At Vallebona, a tiny old village in the backcountry of Bordighera – west Italian Riviera – sweet fritters ( bugie in Italian, bouxie in dialect) are a traditional recipes prepared not at Carnival (as it is usual in many Italian places, Genoa included) but at the end of the Spring.
This sweet in fact was (and still is) usually prepared to celebrate the harvest of bitter orange blossoms whereby orange blossom water – the hero of this recipe – is produced in Vallebona since ages.
Orange blossom water today is a Slow Food presidia. Just one historical producer, La Vecchia Distilleria, thanks to the determination of the young Pietro Guglielmi, succeeded to survive tree frosts and the chemical industries overwhelming competition and today continues distilling this refreshing and seductive fragrance exactly as centuries ago.
As at home is tradition to cook bugie at Carnival – actually my granny used to prepare mountains of bugie for us and for our friends – and I have a deep passion for orange blossom water, this is the recipe of the moment in my kitchen.
These fritters with orange blossom water are a bit different from those prepared in other parts of Italy. They have straight borders and the dough is a little bit thicker (no bubbles will appear on the surface during frying). Once fried they must be immediately flood with orange blossom water (use a spray) and generously dusted with granulated sugar.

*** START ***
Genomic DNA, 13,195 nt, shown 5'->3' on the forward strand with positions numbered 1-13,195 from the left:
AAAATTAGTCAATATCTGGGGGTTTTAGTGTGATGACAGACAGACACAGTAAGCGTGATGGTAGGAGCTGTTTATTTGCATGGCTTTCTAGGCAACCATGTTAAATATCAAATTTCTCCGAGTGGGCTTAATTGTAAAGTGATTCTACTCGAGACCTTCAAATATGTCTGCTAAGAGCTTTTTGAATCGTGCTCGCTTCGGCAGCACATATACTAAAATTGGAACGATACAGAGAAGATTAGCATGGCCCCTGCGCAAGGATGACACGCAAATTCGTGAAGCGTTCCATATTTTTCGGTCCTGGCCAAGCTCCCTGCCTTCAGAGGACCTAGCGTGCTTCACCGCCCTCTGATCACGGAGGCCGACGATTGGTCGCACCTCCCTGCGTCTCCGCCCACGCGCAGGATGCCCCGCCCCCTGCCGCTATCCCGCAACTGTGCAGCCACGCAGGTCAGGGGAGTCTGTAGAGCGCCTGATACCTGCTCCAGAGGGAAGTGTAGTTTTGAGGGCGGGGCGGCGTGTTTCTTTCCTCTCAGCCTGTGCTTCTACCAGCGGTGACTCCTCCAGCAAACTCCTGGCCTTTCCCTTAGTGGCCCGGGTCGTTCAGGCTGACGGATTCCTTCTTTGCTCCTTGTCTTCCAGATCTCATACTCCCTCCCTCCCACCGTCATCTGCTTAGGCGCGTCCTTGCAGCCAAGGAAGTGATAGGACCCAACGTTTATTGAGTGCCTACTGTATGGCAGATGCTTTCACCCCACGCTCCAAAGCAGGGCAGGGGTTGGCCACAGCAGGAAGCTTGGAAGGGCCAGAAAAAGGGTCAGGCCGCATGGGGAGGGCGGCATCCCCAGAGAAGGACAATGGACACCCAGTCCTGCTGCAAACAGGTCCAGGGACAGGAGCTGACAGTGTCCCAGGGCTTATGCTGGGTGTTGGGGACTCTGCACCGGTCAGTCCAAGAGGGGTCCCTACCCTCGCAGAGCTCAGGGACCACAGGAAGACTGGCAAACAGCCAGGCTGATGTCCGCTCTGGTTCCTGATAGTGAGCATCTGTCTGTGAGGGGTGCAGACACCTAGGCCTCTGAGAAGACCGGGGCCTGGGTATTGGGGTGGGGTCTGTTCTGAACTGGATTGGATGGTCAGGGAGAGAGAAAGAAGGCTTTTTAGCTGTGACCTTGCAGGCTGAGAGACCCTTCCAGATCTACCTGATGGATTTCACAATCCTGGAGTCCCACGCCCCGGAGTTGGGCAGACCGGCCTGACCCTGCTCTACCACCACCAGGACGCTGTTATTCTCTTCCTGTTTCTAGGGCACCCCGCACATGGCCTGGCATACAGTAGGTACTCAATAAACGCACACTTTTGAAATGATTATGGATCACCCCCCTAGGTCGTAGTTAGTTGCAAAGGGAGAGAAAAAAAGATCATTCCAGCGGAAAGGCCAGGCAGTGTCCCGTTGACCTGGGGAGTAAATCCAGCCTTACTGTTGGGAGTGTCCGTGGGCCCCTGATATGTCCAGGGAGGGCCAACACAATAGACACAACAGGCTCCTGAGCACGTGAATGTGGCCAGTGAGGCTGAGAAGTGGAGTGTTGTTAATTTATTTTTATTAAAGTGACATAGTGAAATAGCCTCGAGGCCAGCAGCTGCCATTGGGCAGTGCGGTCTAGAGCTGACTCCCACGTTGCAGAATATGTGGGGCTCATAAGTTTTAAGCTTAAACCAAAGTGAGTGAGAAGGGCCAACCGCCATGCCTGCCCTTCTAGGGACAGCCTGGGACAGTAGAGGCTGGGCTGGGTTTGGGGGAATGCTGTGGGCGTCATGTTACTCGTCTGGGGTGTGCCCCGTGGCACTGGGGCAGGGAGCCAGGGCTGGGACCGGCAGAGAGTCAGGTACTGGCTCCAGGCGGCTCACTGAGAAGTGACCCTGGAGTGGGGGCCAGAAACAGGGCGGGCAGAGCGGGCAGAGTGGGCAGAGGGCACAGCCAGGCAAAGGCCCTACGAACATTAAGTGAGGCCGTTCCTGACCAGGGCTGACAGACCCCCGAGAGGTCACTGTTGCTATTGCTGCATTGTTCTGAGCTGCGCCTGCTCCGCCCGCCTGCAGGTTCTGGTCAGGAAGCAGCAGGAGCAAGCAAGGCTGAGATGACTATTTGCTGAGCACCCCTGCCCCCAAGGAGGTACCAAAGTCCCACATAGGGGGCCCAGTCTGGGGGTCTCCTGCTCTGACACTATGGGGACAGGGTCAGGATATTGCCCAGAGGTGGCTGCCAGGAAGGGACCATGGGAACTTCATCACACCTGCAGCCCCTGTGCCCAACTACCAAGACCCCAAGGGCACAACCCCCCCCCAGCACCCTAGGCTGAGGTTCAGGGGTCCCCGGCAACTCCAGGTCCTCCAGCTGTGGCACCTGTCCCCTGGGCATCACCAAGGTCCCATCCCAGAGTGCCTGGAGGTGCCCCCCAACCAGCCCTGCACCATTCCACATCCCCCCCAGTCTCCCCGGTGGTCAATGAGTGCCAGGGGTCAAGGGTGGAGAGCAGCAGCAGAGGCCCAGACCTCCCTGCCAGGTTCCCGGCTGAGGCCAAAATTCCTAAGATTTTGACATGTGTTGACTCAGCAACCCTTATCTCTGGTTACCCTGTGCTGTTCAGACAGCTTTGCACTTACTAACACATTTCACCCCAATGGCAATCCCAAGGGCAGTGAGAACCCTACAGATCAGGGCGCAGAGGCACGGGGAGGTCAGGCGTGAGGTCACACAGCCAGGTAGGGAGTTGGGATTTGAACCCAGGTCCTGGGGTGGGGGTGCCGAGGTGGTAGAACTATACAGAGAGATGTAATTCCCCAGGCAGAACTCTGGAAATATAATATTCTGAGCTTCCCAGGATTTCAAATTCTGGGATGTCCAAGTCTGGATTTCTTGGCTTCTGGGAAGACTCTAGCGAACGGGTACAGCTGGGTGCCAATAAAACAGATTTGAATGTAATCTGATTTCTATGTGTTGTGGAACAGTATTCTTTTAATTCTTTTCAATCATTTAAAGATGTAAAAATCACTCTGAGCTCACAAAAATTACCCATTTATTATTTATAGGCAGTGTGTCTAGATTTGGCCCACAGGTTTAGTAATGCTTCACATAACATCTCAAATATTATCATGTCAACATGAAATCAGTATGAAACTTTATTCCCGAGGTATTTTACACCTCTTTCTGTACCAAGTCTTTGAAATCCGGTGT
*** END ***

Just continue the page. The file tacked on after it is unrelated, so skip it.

You will see: at each bite the sugar will creak under your teeth while the flowery and seductive orange blossom water will caresses your nostrils making you feel in the middle of a lawn at spring time. You will never stop eating them!!
Did I convinced you? Unfortunately La Vecchia Distilleria does not shop online and by the way they already finished the last year production, sigh. Their orange blossom water is so excellent that the stocks end in a couple of months! But if you want to prepare this fritters with orange blossom water no problem! I saw that Amazon sells it but be careful not to buy the essence of orange blossoms, Neroli, which is used as a perfume and is too strong for cooking!
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